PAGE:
Are you guilty of wage theft?

In the recent months the phase “wage theft” is popular term, as it was used in news articles about some national companies admitted to underpaying their staff. While news reporters are only reporting those “big” and well-known companies, any employer can potentially be committing some degree of wage theft. It is important that employers run their checks periodically to ensure they are doing the right thing.

What is wage theft

Wage theft is a term whereby employers are denying payment of wages or employment benefits that are rightfully earned by an employee. It could take a lot of different forms: from not paying them overtime, not paying them at the minimum wage rate, to non-payment of the 9.5% superannuation etc. Essentially any non-payment or underpayments made by employers to their employees can be called a wage theft.

What are the things should employers look out for?

Employers have a few venues to explore to ensure they are paying the right amount of wages/providing the correct benefits to their employees.

This depends on the following factors:

  • Employer’s business structure
  • The state the employer is running a business in
  • Employee’s industry and occupation
  • Type of employment (full time/part time/casual)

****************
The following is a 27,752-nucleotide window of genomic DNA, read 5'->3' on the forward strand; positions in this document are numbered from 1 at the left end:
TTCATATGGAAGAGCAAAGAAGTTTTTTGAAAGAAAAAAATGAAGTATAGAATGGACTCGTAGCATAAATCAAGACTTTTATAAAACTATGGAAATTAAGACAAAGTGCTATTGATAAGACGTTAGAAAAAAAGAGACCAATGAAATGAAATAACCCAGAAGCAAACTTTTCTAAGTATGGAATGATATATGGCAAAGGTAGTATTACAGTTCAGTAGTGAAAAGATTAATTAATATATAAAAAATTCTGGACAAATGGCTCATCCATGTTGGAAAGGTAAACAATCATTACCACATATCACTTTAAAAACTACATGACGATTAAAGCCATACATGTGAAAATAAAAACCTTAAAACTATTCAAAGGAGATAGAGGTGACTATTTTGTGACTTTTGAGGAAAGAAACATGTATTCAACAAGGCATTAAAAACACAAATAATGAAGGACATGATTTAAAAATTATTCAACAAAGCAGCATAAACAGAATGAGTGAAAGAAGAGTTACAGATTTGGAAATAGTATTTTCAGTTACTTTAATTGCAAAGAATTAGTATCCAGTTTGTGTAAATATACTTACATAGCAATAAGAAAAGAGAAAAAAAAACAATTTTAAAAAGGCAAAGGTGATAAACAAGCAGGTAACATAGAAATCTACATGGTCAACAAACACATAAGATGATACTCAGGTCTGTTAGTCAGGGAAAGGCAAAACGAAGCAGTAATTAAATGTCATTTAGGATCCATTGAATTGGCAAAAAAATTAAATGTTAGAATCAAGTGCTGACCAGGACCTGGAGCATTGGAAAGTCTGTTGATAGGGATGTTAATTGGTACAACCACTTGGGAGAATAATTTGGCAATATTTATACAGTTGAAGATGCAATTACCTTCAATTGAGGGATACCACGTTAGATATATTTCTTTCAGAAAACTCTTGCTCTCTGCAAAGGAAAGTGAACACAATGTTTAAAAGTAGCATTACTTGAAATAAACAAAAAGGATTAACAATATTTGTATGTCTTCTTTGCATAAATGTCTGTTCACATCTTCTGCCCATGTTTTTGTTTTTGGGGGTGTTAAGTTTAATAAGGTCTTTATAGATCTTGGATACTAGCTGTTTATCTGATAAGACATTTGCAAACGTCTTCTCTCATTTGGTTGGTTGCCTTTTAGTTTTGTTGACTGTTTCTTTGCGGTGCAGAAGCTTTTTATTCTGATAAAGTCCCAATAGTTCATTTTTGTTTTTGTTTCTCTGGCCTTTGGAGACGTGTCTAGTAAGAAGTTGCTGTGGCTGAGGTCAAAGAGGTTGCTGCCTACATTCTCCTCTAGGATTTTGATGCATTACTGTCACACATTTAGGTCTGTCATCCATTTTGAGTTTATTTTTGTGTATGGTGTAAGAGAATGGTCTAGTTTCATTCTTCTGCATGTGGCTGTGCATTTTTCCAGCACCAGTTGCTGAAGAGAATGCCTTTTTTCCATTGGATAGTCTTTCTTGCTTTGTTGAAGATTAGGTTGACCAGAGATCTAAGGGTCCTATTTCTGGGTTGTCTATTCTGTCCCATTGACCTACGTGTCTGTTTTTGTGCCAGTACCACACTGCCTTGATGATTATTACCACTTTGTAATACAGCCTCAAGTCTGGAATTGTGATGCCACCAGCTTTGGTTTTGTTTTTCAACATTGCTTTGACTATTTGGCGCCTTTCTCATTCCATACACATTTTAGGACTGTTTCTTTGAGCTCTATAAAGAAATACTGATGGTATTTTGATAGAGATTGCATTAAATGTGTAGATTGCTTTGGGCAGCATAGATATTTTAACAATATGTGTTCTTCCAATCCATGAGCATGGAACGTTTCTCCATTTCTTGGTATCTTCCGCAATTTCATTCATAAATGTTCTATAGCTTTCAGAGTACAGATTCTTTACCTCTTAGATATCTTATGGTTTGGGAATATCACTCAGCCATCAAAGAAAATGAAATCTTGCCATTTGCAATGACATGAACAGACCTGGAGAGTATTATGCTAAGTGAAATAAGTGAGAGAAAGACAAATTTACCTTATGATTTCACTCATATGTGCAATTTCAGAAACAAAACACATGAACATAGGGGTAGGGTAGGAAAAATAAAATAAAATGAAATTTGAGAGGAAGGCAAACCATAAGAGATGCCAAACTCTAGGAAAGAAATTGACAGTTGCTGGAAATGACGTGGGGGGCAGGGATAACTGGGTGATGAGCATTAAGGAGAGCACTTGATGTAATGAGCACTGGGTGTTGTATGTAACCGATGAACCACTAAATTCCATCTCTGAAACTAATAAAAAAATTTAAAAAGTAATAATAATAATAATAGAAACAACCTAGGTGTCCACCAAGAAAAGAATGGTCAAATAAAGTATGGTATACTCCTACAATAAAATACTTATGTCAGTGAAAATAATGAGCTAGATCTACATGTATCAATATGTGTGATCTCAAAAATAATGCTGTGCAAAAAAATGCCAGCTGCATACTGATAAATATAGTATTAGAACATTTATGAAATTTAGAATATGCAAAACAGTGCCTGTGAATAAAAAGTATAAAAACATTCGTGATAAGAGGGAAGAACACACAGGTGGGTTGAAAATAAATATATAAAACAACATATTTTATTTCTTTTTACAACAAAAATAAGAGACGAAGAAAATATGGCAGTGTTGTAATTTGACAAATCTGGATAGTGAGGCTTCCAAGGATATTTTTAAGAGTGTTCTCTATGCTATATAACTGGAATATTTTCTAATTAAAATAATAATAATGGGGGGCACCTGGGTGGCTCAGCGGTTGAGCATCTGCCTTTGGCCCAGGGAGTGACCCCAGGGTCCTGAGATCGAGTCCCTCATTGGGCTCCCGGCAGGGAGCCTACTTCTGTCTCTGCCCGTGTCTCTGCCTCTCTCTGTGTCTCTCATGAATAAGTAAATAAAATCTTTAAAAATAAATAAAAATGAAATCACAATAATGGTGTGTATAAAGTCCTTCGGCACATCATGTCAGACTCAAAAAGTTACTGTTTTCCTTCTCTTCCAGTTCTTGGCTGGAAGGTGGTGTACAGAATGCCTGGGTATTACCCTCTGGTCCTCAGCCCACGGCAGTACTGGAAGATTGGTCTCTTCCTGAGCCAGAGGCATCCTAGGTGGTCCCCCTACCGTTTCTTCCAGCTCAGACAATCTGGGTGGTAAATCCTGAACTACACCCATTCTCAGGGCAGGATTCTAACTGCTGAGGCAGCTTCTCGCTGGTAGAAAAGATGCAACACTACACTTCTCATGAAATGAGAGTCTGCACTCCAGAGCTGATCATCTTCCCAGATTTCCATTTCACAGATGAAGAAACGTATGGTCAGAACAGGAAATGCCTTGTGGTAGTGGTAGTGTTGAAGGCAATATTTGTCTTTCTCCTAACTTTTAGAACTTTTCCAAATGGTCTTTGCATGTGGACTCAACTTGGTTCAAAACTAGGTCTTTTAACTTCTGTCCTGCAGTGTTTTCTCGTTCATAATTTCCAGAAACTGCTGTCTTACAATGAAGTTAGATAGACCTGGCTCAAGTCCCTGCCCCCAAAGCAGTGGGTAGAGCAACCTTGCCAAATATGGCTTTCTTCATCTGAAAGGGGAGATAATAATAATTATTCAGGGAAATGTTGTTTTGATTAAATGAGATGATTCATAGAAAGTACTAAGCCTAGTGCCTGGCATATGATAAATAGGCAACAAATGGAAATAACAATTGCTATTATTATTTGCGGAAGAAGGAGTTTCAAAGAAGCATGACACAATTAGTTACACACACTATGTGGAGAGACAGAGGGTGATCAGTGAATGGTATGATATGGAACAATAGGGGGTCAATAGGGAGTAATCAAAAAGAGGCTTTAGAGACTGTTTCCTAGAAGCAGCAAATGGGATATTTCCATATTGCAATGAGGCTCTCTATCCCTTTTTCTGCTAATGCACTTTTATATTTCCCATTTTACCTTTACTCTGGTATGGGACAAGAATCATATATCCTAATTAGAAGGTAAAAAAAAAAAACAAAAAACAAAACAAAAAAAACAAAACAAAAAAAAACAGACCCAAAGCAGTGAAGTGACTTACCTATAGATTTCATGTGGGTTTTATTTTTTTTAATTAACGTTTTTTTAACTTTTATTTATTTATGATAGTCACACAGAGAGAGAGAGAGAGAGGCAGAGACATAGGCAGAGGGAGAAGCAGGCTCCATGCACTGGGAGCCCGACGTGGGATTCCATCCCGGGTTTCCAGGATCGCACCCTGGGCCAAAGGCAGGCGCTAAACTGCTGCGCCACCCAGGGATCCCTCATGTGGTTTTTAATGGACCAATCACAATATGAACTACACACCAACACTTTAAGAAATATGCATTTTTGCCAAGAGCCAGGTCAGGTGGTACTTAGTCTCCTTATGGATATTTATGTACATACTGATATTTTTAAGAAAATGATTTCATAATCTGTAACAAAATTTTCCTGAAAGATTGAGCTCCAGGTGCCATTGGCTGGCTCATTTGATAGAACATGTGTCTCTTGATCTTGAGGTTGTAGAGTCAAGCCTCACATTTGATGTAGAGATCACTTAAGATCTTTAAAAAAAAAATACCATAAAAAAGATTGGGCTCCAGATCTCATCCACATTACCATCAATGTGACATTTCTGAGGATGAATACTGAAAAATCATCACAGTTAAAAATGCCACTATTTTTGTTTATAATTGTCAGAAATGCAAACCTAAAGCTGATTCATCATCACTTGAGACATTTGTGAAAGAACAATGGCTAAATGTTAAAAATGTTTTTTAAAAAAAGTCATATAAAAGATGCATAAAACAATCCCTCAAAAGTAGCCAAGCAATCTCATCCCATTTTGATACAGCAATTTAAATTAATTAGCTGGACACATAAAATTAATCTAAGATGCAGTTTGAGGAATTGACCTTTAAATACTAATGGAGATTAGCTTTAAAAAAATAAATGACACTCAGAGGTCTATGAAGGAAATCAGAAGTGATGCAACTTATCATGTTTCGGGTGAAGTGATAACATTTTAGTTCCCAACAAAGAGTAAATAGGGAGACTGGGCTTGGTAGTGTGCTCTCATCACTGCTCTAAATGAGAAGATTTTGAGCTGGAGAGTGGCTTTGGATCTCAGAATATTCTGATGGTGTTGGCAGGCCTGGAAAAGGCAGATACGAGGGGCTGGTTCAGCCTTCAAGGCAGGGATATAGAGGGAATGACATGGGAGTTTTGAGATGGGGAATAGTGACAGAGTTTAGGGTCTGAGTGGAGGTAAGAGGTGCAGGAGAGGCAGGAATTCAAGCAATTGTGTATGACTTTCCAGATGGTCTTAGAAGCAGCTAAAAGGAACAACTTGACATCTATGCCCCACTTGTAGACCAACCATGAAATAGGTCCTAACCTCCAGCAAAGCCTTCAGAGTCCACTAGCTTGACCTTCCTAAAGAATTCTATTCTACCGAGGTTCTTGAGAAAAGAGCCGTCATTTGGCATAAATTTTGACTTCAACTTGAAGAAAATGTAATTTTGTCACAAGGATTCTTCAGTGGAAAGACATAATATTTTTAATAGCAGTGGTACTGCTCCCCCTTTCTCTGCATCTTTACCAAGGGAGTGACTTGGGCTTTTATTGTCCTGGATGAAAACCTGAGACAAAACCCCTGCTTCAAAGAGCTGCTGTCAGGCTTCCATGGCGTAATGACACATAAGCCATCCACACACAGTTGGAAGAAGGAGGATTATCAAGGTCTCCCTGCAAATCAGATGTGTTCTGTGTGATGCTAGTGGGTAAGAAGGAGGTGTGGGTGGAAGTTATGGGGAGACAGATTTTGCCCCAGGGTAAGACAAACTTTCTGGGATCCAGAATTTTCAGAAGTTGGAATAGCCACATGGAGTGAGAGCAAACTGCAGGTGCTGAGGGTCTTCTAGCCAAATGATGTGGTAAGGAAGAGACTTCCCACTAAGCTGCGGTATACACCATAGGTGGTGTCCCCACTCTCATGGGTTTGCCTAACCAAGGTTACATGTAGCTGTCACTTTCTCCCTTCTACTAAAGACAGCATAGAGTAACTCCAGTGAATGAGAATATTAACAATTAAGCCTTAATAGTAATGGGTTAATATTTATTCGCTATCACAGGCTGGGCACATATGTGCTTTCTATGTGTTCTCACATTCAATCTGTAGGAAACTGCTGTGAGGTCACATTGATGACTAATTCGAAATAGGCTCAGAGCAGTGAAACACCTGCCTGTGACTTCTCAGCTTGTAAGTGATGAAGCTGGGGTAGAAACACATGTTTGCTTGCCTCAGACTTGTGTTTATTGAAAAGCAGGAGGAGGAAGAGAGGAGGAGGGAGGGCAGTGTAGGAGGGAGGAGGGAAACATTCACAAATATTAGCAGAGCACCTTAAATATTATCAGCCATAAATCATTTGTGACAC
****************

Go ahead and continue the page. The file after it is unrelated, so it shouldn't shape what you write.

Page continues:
• Whether there is any enterprise agreement or registered agreement

Where to find help?

The Fair Work Ombudsman website contains information on minimum wage rates for different awards. It contains helpful tools, templates and guides, as well as calculators for you to understand and follow Australian workplace laws. It is a very good starting point for employers to understand the basics.

Department of Mines, Industry Regulation and Safety has a Wageline to help WA businesses with their employment questions, including pay rates, leave entitlements, employer obligations and long service leave for employees etc. Note they can only assist employees working in the private sector business covered by the WA state industrial relations system (WA state system).

The WA state system covers business structures such as:

  • sole traders
  • unincorporated partnerships
  • unincorporated trust arrangements
  • incorporated associations or not for profit bodies that are not trading or financial corporations

You can find out more about the wage pay rates here.

Too complicated and need more specific advice?

If you are time poor or find the above links too complicated to deal with and would want someone to provide you with further assistance, you can contact the Chamber of Commerce and Industry WA for assistance.